Iran sees nuclear talks leaning their way

2012-04-13 12:59

Dubai - Iran's envoys are heading for nuclear talks with confidence that the chips are falling their way.

It could be dismissed as just political theatrics for the world powers that Iran will face in Istanbul on Saturday.

After all, Iran has some serious matters on its plate: Tightening economic sanctions, near blacklist status from international banking networks and the threat that Israel or the US could eventually opt for a military strike against Tehran's nuclear programme.

But think like the Iranian leadership. The baseline objective is to keep the centrifuges spinning in its uranium enrichment sites. That now seems within reach - and the Islamic Republic could even try to leverage a few concessions from the West along the way.

That's because Iran has been very busy since the last attempts at negotiations nosedived more than a year ago with the same group: The five permanent UN Security Council members - the United States, France, China, Russia and Britain - plus Germany.

Iran is now churning out uranium at 20% enrichment at a regular pace. That level - compared to the 3.5% needed for Iran's lone Russian-built energy reactor - is necessary to make isotopes for cancer treatment and other medical and research applications.

Second enrichment site

But the US and allies fear that higher-level enrichment puts Iran significantly closer toward possibly making weapons-grade material - a goal that Iran repeatedly claims is not on its agenda.

Yet the 20% material offers other opportunities for Iran.

It could agree - without any direct pain to its nuclear programme - to Western demands to suspend the 20% production as an act of good faith that Iran would want reciprocated. Tehran could then ask 'how about easing some of the sanctions?'

Iran also has started operations at a second enrichment site, buried deep into a mountainside south of Tehran to protect against air attacks.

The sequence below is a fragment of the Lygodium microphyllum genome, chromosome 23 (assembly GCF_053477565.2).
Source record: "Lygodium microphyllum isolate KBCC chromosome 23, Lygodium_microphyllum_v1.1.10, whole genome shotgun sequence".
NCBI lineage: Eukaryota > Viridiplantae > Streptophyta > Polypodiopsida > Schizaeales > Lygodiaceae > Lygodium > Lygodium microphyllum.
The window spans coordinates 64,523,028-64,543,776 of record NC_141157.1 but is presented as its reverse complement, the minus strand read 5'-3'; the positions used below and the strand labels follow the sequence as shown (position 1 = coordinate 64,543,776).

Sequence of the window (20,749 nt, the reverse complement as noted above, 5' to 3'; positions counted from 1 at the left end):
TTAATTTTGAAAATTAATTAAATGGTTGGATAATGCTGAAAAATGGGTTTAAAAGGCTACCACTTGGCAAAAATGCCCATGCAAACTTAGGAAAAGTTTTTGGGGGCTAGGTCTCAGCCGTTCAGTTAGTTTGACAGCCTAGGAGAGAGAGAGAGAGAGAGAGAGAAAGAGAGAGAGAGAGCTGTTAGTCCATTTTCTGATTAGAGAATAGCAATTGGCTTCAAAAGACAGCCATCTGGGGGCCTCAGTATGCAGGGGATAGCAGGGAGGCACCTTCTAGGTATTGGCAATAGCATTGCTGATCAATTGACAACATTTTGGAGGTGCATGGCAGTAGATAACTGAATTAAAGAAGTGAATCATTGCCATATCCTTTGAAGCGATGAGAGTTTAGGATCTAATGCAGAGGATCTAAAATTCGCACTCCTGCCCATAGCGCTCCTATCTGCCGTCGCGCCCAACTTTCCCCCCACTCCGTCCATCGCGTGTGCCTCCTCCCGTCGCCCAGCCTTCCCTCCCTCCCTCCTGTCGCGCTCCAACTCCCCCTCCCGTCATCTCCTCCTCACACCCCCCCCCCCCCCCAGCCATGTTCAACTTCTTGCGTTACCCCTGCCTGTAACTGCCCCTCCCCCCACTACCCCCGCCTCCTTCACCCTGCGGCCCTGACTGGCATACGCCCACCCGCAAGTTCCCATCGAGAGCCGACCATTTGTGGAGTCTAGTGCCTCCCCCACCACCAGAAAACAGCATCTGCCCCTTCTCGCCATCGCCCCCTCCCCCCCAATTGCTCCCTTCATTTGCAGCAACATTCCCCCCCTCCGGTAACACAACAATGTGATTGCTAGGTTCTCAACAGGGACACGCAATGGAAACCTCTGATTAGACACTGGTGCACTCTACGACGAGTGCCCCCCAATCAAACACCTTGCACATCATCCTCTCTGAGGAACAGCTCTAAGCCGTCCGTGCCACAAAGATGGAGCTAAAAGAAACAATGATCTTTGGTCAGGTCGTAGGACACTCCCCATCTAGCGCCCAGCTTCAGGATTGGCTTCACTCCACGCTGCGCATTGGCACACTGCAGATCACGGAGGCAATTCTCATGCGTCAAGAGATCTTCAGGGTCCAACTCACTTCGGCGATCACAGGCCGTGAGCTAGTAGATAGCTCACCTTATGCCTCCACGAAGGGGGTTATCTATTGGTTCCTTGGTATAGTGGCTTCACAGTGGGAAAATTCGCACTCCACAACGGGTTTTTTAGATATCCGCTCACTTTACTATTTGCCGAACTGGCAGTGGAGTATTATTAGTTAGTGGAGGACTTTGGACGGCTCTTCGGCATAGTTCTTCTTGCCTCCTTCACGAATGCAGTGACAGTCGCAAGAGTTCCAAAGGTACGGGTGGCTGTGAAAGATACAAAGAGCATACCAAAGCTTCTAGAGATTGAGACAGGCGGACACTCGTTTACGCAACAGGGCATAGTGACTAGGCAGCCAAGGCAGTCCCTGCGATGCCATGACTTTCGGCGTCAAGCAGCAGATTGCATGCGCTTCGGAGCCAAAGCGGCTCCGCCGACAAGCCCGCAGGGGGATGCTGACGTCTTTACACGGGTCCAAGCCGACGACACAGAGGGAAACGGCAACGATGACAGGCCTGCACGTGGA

US Secretary of State Hillary Clinton says the new facility, known as Fordo, must be closed and on Thursday she called on Iran use the Istanbul talks to credibly address concern about its nuclear programme.

Again, Iran could entertain the idea of closing Fordo without any real setbacks to its overall uranium enrichment. The far bigger labs at Natanz, in central Iran, provide almost all of Iran's nuclear fuel.

West outmanoeuvred

Other demands and counterproposals are likely to be raised in Istanbul. They include what to do about Iran's stockpile of 20% enriched uranium and access for future inspections by the UN's nuclear watchdog agency.

But what's not there is perhaps the most significant. The West - at least at this stage - no longer calls for an all-out halt to uranium enrichment as it did last year.

If this path stays, Iran can boast about outmanoeuvring the Western demands and keeping the heart of the nuclear programme intact.

The US and others will then have to sell this outcome to the Israelis. The pitch is that trying to whittle down Iran's enrichment capabilities and stockpiles - coupled perhaps with stricter inspections - is a more prudent route than launching attacks and possibly opening up another Middle East war.

"We're not going to prejudge these talks before they start, but the context going in is important," White House spokesperson Tommy Vietor said.

Vietor said the rest of the world is more united than ever in opposition to an Iranian nuclear bomb, and noted that Iran is facing the toughest sanctions yet as a consequence of its nuclear programme.